Last month, United States Customs and Border Protection (CBP) announced the creation of the National Jones Act Division of Enforcement (JADE). JADE will work with CBP and industry partners on coastwise trade, with an end goal of being the central division for coastwise trade issues. As published in a Notice to the Port of New Orleans Trade Community on July 15, 2016 (No. 16-013), JADE will be located within the New Orleans Field Office and will be staffed by a team of subject-matter experts to answer industry questions and concerns. JADE will also be available for outreach presentations to industry partners. Carrier ruling requests will continue to be delivered to the Office of Regulations and Rulings at CBP headquarters.
The Jones Act restricts the transportation of passengers and merchandise between coastwise points to vessels that have been coastwise qualified. Coastwise points are those points that have been embraced within the coastwise laws—broadly, points in the United States, points in U.S. territorial waters, and some points on the Outer Continental Shelf (OCS). A coastwise-qualified vessel is a U.S.-flag vessel that has a certificate of documentation with a coastwise endorsement from the U.S. Coast Guard. Penalties for violating the Jones Act can be severe. Merchandise transported in violation of the Jones Act is liable to seizure and forfeiture to the government, and a monetary penalty may be assessed in an amount equal to the value of the merchandise or the cost of transportation, whichever is greater.
The Outer Continental Shelf Lands Act (OCSLA) extends the Jones Act to the subsoil and seabed of the OCS and to all temporary or permanent installations on the OCS erected for the purpose of exploring for, developing, or producing resources from the OCS. When read together, the Jones Act and the OCSLA prohibit any non-coastwise-qualified vessel from transporting passengers or merchandise, in whole or in part, between points embraced by the coastwise laws of the United States—which include established points on the OCS like rigs, platforms, and other devices—either directly or by way of a foreign port.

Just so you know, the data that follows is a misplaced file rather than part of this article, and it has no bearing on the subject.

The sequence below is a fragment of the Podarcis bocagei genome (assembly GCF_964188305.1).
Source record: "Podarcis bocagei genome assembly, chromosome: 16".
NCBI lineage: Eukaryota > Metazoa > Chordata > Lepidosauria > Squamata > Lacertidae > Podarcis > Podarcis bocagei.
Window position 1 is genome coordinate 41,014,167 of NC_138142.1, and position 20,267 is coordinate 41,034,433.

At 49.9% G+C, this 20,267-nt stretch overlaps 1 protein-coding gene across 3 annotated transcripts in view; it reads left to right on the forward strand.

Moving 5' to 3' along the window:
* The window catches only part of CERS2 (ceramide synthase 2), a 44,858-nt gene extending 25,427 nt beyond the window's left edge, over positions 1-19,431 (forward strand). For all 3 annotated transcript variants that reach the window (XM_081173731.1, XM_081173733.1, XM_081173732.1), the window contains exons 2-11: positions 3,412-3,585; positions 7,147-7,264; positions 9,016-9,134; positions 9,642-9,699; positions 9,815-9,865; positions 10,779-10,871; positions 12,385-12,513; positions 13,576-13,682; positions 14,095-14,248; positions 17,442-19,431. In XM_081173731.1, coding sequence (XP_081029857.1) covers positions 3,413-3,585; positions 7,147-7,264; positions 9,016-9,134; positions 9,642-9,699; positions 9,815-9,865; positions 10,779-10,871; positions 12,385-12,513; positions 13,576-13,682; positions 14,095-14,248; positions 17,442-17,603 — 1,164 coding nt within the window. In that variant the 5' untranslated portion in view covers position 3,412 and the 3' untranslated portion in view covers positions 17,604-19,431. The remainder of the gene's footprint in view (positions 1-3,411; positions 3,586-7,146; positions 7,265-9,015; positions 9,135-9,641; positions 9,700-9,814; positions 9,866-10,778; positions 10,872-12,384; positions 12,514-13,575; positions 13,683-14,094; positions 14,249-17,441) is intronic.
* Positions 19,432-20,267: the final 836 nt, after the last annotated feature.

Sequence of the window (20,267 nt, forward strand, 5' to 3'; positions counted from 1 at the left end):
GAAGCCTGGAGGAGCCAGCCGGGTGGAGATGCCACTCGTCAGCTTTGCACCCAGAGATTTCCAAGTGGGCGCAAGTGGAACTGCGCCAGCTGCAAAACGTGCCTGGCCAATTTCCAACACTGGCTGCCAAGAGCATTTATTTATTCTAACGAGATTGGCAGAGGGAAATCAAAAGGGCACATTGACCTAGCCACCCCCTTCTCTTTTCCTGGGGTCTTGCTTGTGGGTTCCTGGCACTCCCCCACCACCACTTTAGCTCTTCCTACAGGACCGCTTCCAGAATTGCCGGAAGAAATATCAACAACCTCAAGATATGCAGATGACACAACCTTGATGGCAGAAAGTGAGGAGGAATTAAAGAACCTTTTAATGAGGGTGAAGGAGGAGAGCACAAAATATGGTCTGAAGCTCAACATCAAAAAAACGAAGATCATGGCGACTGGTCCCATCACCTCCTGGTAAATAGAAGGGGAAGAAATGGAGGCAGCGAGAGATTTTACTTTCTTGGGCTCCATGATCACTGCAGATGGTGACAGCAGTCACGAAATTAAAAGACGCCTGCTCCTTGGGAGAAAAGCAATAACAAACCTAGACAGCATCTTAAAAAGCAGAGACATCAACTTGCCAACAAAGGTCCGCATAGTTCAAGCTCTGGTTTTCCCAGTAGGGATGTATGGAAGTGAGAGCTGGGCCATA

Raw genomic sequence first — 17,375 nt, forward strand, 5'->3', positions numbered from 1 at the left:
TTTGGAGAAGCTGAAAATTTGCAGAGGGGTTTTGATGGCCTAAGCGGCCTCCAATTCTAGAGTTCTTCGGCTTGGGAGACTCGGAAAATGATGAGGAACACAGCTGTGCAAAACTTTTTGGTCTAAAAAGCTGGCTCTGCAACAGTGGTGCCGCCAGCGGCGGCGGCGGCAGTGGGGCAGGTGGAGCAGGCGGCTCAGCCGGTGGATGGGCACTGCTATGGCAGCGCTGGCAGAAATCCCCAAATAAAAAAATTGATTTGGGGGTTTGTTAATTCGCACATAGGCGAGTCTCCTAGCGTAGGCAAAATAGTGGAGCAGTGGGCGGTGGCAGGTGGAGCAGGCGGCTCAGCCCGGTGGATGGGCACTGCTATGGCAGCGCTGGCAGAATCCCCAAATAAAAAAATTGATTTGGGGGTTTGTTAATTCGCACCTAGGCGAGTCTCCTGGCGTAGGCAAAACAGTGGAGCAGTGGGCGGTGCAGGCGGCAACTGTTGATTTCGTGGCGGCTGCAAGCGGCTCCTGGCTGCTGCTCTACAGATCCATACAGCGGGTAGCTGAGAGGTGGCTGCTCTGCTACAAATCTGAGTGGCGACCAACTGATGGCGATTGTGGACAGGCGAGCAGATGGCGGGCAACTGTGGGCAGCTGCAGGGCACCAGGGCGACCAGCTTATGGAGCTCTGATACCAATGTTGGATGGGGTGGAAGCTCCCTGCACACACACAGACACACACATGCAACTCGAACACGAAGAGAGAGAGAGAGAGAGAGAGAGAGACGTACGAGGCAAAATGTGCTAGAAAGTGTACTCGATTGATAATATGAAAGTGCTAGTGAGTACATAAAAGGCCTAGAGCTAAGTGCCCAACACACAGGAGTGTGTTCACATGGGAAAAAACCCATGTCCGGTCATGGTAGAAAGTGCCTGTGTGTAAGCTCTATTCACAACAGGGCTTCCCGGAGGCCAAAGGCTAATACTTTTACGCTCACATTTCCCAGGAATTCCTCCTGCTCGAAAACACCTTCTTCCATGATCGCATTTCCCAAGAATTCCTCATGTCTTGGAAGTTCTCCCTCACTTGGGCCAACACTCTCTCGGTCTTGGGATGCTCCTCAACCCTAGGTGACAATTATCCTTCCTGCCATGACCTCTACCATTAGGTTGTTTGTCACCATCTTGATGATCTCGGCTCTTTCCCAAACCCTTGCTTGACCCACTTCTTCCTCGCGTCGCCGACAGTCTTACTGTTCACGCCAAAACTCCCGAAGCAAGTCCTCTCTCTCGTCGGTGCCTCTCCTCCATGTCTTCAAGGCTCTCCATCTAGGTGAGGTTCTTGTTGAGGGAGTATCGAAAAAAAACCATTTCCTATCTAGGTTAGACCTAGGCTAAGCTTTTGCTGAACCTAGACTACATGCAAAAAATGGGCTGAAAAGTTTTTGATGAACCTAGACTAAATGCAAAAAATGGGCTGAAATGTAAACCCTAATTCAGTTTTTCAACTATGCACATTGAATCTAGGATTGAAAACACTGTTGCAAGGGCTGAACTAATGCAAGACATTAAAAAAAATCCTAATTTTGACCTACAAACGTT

JADE’s origins can be traced to legislation sponsored by Louisiana Sens. Mary Landrieu and Bill Cassidy. Sen. Landrieu spearheaded an effort to include language in a 2014 appropriations bill requiring CBP to dedicate sufficient staff to enforce the Jones Act, particularly on the OCS. The bill also ordered CBP to track Jones Act violations and assess substantial penalties on violators. Sen. Cassidy included similar language in a 2016 appropriations bill, which is under consideration.
On March 9, 2016, at a hearing before the U.S. Senate Committee on Appropriations, Subcommittee on Homeland Security, Senator Cassidy stressed that Jones Act enforcement needed to be enhanced and stated that he had worked “with CBP and our Offshore Marine Service Association” to step up enforcement efforts. CBP Deputy Commissioner Kevin McAleenan responded that CBP is committed to increasing Jones Act enforcement and is looking to review and update previously issued Jones Act rulings. JADE seems to be a step toward that commitment.
JADE’s creation emphasizes that Jones Act enforcement is a priority at CBP. As noted above, violations of the Jones Act can carry significant penalties, so it is important to be aware of JADE and how increased enforcement may impact your business. Locating JADE in New Orleans, a prime hub for offshore operations, is a signal that a large part of JADE’s efforts will involve Jones Act compliance on the OCS. Vessel owners and operators and other U.S. and foreign participants in U.S. coastwise trade—including the offshore industry—should be aware of the implications of JADE and possible risks under the Jones Act to ensure compliance with the coastwise trade laws.